The Battle of the Boyne took place in 1690 between the forces of King James VII and II of Scotland, England, and Ireland and those loyal to the Dutch Prince William of Orange.
William brought 36,000 troops to the battle while James had just 25,000. What was at stake?
- The British throne
- French dominance across Europe
- Religious power in Ireland
To cut a long story short, the battle, which took place across the River Boyne, was won by William.
Those of you that take the time to visit the Battle of the Boyne Centre will be immersed in the story of the infamous battle that took place.
21. Hop into a kayak and go flying along the River Boyne
If gulping down lungfuls of fresh air while meandering through the Boyne Valley tickles your fancy, then a visit to the lads at Boyne Valley Activities is a must.
Over the course of a 2-hour tour, you’ll paddle your kayak through an abundance of flora and fauna, past Medieval Castles, and along beautiful banks.
You’ll learn how to use the kayak first before hitting the water with qualified instructors. A nice and unique way to experience the valley.
This is the perfect activity for those of you looking for things to do in Meath with a large group of friends on a weekend away.
UPDATE: Due to the current pain-in-the-hole of a situation, the lads at Boyne Valley Activities have had to postpone activities until 2021. I’ve heard nothing but brilliant reviews about this company over the years. If you can, try and visit them in 2021!
22. Kick back to some live music in a traditional Irish pub
The James Griffin Pub is a traditional Irish pub that’s been on Trim High Street (sounds very American altogether, I know!) since way back in the 1800s.
If you nip in here on a Thursday, you’ll have a trad Session to accompany your finely poured pint.
Acoustic sessions also take place on Fridays and Saturdays. A grand aul spot for a post-adventure pint or 3.
23. Grab an ice cream and head for a stroll at the Hill of Tara
The Hill of Tara was once the ancient seat of power in Ireland, and it was here that 142 kings are said to have reigned.
It’s believed that a quarter of the landscape of Ireland can be seen from the hill. That’s fairly mental when you think about it.
It was at the Hill of Tara, in 1843, that an estimated one million people gathered to hear Daniel ‘The Liberator’ O’Connell speak against the union of Great Britain and Ireland
Grab an ice cream from the little shop next to the car park and head for a ramble. The walk here is handy and short and you’ll have a fine view to enjoy as you stroll.
24. Take your dog on holiday to Tankardstown House
If you read our guide to dog friendly hotels in Ireland, you’ll know that the very fancy Tankardstown House welcomes pets.
This is an 18th-century manor house that’s an ideal base to explore the Boyne Valley (Trim and Slane Castle are both right on its doorstep).
There’s a generous 80 acres of woodland and parkland here that you and your pooch can explore and there are dedicated stylish courtyard suites for you to kick-back in.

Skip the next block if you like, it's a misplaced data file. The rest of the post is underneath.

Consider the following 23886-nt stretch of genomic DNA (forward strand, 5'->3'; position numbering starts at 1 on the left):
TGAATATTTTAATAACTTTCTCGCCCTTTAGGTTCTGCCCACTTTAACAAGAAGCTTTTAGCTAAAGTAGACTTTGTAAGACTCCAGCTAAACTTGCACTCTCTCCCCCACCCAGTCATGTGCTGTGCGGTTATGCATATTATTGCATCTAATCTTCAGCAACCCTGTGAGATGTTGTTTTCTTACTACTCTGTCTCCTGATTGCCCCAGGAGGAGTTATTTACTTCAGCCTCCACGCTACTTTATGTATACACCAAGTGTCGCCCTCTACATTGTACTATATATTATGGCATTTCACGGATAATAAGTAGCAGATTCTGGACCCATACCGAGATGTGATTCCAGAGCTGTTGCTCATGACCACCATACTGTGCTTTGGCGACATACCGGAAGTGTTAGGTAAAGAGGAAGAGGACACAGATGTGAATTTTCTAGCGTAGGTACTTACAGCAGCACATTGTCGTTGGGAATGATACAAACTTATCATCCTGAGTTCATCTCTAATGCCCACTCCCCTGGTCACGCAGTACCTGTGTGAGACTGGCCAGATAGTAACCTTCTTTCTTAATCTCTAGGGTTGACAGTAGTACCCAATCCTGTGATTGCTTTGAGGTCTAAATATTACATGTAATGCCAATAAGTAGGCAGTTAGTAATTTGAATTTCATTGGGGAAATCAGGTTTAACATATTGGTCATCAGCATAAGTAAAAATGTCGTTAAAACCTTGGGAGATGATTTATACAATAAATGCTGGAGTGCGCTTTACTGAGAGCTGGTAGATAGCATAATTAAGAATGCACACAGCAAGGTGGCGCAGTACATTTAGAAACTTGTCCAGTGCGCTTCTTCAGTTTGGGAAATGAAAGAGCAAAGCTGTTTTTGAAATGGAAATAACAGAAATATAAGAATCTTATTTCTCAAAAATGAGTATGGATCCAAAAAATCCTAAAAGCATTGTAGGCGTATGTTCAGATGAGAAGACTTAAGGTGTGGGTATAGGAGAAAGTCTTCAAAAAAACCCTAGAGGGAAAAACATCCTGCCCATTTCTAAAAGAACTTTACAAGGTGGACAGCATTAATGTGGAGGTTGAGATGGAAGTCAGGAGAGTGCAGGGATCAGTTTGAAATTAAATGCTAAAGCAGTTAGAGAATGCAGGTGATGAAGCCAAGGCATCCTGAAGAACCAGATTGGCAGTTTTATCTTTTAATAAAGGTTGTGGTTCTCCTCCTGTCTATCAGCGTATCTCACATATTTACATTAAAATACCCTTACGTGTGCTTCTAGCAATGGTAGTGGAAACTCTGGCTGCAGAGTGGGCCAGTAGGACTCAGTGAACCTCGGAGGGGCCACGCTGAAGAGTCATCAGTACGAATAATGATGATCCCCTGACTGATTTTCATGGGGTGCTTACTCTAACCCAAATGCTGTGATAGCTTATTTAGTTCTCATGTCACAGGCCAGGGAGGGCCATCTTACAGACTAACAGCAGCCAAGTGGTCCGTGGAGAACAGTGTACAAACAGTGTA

25. Visit an inland lighthouse… yes, lighthouse!
The spire of Lloyd is actually an inland lighthouse. Now, up until around 5 minutes ago, I didn’t even know inland lighthouses were a thing…
Designed by Henry Aaron Baker for the First Earl of Bective, this 30m (100ft) high spire can be found on the summit of the Commons of Lloyd.
It’s said that the spire was used to view horse racing and hunting back in the 19th century. Inside the Spire, you’ll find a 164-step spiral staircase that leads to the top.
On a clear day, you’ll be treated to spectacular views of the surrounding countryside out as far as the Mountains of Mourne in Down. Definitely one of the more unusual places to visit in Meath.
Traveller Tip: The Spire opens to the public on every Bank Holiday Monday and it’s free of charge to enter.
26. Head for a wander and see the ancient Babes Bridge in Navan
Babes Bridge in Navan is pretty damn old. It’s so old, in fact, that it was mentioned in the Annals of the Four Masters.
If you’re not familiar with the Annals, they are chronicles of medieval Irish history that record from way back to 2,242 years after creation right the way up to AD 1616.
Babes Bridge (what a name!) was the only bridge in Meath that survived an enormous flood in 1330 that collapsed every bridge between Trim and Drogheda.
The bridge dates to the 12th century and you can find it if you head off on the Boyne Ramparts Walk. You’ll find the bridge just past Rowley’s Lock along the canal between Navan and Stackallen.
26. Take a tank driving lesson at the Irish Military War Museum
Yes, a tank driving lesson (it costs €199.99, though!) The Irish Military War Museum offers a fascinating insight into Irish participants’ involvement in both World Wars.
Inside this 5,000 sq ft ‘hands-on’ museum, you’ll find one of the finest collections of WW2 Allied and Axis vehicles and deactivated weapons in Ireland. There’s also:
- A family Park
- Petting zoo
- Guided tour packages
- Tailored talks/Workshops
28. Head for a saunter around Balrath Woods
We’ve reached (finally, says you!) the end of our guide to Meath! Well, nearly. Our final stop takes us out to the gorgeous Balrath Woods for a ramble.
Often referred to as ‘Knockcomra‘, Balrath Woods is a lovely little spot for a stroll. There are a couple of walks that you can do here, that vary in length.
There are also four play areas for those of you visiting with kids. As you can see above, I can’t for the life of me find a good picture of Balrath woods.
If you have one that you’d allow us to use, let me know in the comments below and I’ll give you a shout! Cheers!
What places in Meath have we missed?
The guides on this site rarely sit still. They grow based on feedback and recommendations from readers and locals that visit and comment.
I’m sure there are plenty of things to do in Meath that we (unintentionally!) left out of the guide above.
Have something to recommend? Let me know in the comments section below!
Howaya! Thanks for visiting the Irish road trip! This site exists to inspire and guide you on an Irish adventure that’ll give birth to a lifetime of memories (sounds very arsey altogether, I know!).